The top 10 questions determined by bilinguals for each area are then opened up for public voting to determine the three that GovLab and partners will pursue first. With 118 votes, “What policies, evidence and programs (can) de-polarize public debate or reduce anti-immigrant sentiment?” tops the question list for the migration domain, the furthest along of the current topic areas.
The idea is to eventually tackle all of the questions, but GovLab wanted to start somewhere and design a transparent process with plenty of input along the way.
“This is radical. It sounds pretty straightforward, but … those types of questions, typically, are developed without really any transparency, any co-creation, because quite often actually it's more competition among certain experts,” Verhulst said.
“It resonates with a lot of people because it's a way to change the conversation from the data to the questions.”— Stefaan Verhulst, co-founder and chief research and development officer, GovLab
This question-led approach is what attracted Data2X to partner on The 100 Questions Initiative, according to Courey Pryor.
“It’s a really interesting and important way of thinking about the challenge of gender data. Mapping data gaps is undoubtedly important, but equally important is to think about: Where is the demand for this information? What are the kinds of questions that cannot be answered because we don’t have the data to answer them?” she said.
Though the gender domain questions are still in the process of being determined, Courey Pryor is anticipating a focus on women’s economic opportunity and political participation, as well as the gendered effect of digitization on the future of work.
“I think another thing that is for sure coming up — and I think will certainly be very apropos to the moment in which we find ourselves now — is on balancing paid and unpaid work. I think we are all living that reality at the moment,” Courey Pryor said.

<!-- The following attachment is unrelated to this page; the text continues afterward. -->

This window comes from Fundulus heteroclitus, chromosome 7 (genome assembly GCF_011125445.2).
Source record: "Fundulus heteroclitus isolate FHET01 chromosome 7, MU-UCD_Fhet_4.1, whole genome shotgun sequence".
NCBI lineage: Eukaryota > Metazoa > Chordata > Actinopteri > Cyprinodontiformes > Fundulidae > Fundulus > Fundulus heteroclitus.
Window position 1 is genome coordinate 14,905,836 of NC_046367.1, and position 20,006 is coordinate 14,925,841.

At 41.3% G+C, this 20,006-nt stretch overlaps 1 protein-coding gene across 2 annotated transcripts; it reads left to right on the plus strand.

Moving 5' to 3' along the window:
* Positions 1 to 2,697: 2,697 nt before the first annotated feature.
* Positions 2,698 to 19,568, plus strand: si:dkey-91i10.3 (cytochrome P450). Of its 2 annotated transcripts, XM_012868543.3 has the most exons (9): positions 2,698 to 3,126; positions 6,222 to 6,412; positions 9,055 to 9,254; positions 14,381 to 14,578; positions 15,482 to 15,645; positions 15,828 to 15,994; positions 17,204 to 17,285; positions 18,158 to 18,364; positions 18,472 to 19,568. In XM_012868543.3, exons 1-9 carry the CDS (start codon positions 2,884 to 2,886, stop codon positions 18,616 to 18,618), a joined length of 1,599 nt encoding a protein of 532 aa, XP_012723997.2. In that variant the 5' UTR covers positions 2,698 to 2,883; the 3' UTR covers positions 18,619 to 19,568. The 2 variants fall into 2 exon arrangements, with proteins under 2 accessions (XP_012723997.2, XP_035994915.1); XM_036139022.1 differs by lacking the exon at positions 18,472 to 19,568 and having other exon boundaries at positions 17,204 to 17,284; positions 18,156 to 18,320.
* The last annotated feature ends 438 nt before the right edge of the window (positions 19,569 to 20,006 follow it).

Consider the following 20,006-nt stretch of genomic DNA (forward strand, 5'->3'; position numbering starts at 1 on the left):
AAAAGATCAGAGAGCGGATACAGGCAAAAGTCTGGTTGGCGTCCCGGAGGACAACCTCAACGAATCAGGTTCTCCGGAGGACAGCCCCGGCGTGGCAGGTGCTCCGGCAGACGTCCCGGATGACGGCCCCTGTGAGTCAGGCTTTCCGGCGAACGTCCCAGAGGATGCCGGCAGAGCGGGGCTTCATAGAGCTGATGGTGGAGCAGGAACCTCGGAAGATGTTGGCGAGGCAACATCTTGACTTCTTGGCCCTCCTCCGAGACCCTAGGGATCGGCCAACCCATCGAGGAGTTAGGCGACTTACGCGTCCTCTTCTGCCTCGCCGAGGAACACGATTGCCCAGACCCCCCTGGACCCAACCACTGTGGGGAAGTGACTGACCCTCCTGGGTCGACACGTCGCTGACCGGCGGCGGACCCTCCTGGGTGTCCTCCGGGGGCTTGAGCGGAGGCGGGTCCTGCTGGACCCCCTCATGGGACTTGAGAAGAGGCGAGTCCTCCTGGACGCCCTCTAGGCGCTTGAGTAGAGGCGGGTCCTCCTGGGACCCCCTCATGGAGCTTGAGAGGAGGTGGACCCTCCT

The top 10 gender questions will be released for public voting at the end of April. Verhulst is optimistic about early engagement with the initiative and is currently exploring dedicated domains around food, urban mobility, and mental health. The GovLab team is also looking into a domain dedicated to COVID-19 and pandemics, he said.
Verhulst said he doesn’t just want to identify the questions but aims to spur useful partnerships to match data and answer them. Domain owners, such as Data2X, will work with GovLab once questions are identified to pull together new data collaboratives, a form of public-private partnership that leverages data held by private sector entities in an ethical manner.
“It resonates with a lot of people because it's a way to change the conversation from the data to the questions. And obviously by the end of the day, you need both,” Verhulst said.
Devex, with support from our partner UN Women, is exploring how data is being used to inform policy and advocacy to advance gender equality. Gender data is crucial to make every woman and girl count. Visit the Focus on: Gender Data page for more. Disclaimer: The views in this article do not necessarily represent the views of UN Women.